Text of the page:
(CNSNews.com) - U.S. CENTCOM Commander Gen. Kenneth McKenzie said Friday that as commander he takes responsibility for the U.S. drone strike that was aimed at ISIS-K terrorists in Afghanistan but instead killed 10 Afghan civilians, including several children on Aug. 29.
“I'm here to brief the results of the investigation I directed following the report of civilian casualties from a strike in Kabul on 29 August. Having thoroughly reviewed the findings of the investigation and a supporting analysis by interagency partners, I am now convinced that as many as 10 civilians including up to 7 children were tragically killed in that strike,” he told reporters at the Pentagon.
“Moreover, we now assess that it is unlikely that the vehicle and those who died were associated with ISIS-K or were a direct threat to U.S. forces. I offer my condolences to the family and friends of those who were killed. This strike was taken in the earnest belief that it would prevent an imminent threat to our forces and the evacuees at the airport, but it was a mistake, and I offer my sincere apology,” McKenzie said.
He said that he’s “fully responsible for this strike and its tragic outcome” as a combatant commander.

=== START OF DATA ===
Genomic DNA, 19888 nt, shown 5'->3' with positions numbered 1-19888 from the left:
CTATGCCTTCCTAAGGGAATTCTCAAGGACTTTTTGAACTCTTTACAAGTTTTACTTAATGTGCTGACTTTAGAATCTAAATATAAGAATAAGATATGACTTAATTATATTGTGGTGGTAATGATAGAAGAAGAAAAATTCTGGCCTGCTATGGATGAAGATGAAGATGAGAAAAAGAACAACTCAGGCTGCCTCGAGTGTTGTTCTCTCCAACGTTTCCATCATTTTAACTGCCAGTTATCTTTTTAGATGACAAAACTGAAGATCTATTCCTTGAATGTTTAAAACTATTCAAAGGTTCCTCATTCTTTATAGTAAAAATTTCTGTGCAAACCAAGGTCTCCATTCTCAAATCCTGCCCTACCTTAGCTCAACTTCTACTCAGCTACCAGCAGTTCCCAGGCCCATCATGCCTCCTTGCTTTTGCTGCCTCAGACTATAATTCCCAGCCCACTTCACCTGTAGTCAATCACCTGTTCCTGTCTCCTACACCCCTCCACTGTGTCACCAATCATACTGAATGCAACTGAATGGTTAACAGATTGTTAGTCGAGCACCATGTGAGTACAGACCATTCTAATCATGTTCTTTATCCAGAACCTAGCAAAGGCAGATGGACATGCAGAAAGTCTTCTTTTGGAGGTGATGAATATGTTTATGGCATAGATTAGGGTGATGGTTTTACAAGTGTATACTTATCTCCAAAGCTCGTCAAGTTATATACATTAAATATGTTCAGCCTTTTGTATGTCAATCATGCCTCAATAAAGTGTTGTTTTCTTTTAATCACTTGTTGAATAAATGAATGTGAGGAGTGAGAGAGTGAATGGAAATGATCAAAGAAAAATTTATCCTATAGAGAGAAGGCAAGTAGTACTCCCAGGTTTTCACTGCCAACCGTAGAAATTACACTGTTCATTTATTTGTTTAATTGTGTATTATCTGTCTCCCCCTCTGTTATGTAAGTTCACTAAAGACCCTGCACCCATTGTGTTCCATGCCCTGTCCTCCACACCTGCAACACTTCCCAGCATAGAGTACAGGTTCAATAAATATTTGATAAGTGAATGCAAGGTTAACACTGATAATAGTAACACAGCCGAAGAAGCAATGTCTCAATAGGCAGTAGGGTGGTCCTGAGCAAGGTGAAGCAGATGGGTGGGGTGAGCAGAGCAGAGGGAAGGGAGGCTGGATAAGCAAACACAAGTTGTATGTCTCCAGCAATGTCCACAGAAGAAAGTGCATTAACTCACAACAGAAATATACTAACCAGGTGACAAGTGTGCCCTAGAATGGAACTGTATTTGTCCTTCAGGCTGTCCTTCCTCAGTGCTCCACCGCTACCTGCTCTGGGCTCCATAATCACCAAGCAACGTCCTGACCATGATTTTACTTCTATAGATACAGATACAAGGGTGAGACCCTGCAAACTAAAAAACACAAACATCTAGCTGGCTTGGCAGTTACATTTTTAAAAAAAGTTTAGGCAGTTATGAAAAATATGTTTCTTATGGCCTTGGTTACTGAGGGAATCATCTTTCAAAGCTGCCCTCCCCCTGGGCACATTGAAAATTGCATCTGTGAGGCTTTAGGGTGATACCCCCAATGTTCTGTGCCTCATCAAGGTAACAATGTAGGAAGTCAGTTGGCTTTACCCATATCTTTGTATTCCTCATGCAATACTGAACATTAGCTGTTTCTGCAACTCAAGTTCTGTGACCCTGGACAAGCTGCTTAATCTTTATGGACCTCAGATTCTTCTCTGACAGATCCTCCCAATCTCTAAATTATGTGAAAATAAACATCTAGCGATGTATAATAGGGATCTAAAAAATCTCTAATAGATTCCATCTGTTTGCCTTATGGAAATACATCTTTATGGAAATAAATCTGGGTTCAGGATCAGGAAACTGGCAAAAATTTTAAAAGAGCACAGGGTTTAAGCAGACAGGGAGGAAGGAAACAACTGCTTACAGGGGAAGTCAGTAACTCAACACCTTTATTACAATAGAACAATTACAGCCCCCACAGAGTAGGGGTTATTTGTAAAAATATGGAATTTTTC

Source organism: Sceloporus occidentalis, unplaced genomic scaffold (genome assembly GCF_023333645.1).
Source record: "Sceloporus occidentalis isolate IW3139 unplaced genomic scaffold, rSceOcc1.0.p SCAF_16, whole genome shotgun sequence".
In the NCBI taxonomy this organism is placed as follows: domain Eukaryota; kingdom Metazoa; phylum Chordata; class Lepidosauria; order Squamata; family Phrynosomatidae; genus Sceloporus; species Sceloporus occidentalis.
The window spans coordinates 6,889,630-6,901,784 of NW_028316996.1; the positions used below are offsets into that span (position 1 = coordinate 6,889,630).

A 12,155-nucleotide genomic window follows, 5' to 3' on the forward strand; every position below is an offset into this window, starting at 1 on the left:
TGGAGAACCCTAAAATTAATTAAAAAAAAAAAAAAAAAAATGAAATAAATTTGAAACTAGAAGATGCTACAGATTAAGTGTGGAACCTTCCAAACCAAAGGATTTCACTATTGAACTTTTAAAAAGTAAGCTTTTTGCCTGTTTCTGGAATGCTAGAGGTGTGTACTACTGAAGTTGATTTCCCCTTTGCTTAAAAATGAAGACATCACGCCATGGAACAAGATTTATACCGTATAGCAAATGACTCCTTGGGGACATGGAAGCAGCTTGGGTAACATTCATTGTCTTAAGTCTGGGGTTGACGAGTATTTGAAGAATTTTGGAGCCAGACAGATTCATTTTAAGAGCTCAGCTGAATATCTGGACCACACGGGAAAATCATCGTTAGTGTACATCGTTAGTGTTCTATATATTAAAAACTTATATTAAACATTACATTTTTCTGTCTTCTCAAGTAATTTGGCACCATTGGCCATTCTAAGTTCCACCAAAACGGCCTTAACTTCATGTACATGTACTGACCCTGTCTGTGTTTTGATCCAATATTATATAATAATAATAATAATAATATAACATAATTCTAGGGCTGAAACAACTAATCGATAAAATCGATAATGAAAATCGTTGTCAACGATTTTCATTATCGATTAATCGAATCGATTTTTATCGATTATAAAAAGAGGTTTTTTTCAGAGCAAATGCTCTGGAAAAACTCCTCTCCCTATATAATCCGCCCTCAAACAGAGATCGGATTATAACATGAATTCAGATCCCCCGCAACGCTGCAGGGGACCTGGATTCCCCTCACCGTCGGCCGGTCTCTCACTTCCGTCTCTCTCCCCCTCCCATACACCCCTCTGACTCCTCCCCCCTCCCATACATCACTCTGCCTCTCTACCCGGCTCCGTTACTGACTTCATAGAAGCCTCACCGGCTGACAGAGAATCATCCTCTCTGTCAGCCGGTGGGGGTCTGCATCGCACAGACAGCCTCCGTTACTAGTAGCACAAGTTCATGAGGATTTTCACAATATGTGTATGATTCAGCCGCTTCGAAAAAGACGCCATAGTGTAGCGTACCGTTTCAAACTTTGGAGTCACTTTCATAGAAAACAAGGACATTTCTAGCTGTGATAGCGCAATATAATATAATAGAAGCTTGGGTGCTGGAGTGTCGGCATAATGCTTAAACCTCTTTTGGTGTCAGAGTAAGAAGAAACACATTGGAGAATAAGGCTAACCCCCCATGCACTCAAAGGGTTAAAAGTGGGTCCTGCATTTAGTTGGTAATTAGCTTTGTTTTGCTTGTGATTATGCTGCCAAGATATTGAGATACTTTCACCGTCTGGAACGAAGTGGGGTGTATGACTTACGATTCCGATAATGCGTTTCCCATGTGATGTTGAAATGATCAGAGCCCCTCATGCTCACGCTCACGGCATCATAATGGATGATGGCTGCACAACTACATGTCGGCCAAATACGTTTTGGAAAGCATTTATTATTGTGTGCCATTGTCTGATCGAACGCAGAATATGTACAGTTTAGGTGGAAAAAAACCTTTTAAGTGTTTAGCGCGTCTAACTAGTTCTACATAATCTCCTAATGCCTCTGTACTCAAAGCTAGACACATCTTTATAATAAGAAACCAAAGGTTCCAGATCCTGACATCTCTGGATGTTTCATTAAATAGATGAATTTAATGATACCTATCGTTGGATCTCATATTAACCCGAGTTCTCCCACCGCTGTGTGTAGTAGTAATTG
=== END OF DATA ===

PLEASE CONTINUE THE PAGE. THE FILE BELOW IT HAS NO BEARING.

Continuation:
McKenzie said that the drone strike must be considered in context of the situation on the ground after the Aug. 26 suicide bomb attack that killed 13 U.S. soldiers, sailors, and Marines, including 100 civilians.
The general said that in the 48 hours prior to the drone strike, the U.S. military received “a significant number of reports indicating multiple avenues of attack which were being planned simultaneously through which ISIS-K would attempt to harm our forces including with rockets, suicide explosive vests and vehicle-borne IEDs.”
A reporter called the drone strike “a complete and utter failure” and asked the general to explain how it could have happened.
“Well, this particular strike certainly was a terrible mistake. We certainly regret that. I've been very clear that we take full responsibility for it. At the same time, we were carrying on a number of complex operations designed to defend ourselves. We conducted a strike a couple days before ... that was very successful,” McKenzie said.
“We conducted other operations across the battlespace to defend ourselves during this difficult 48-hour period when so many imminent threats were manifest. So While I agree with it, it did not come up to our standards and I profoundly regret it. I would not qualify the entire operation in those terms,” he said.
When asked whether anyone would be held responsible, McKenzie said, “We're in the process right now of continuing that line of investigation. I have nothing for you now because that involved personnel issues.”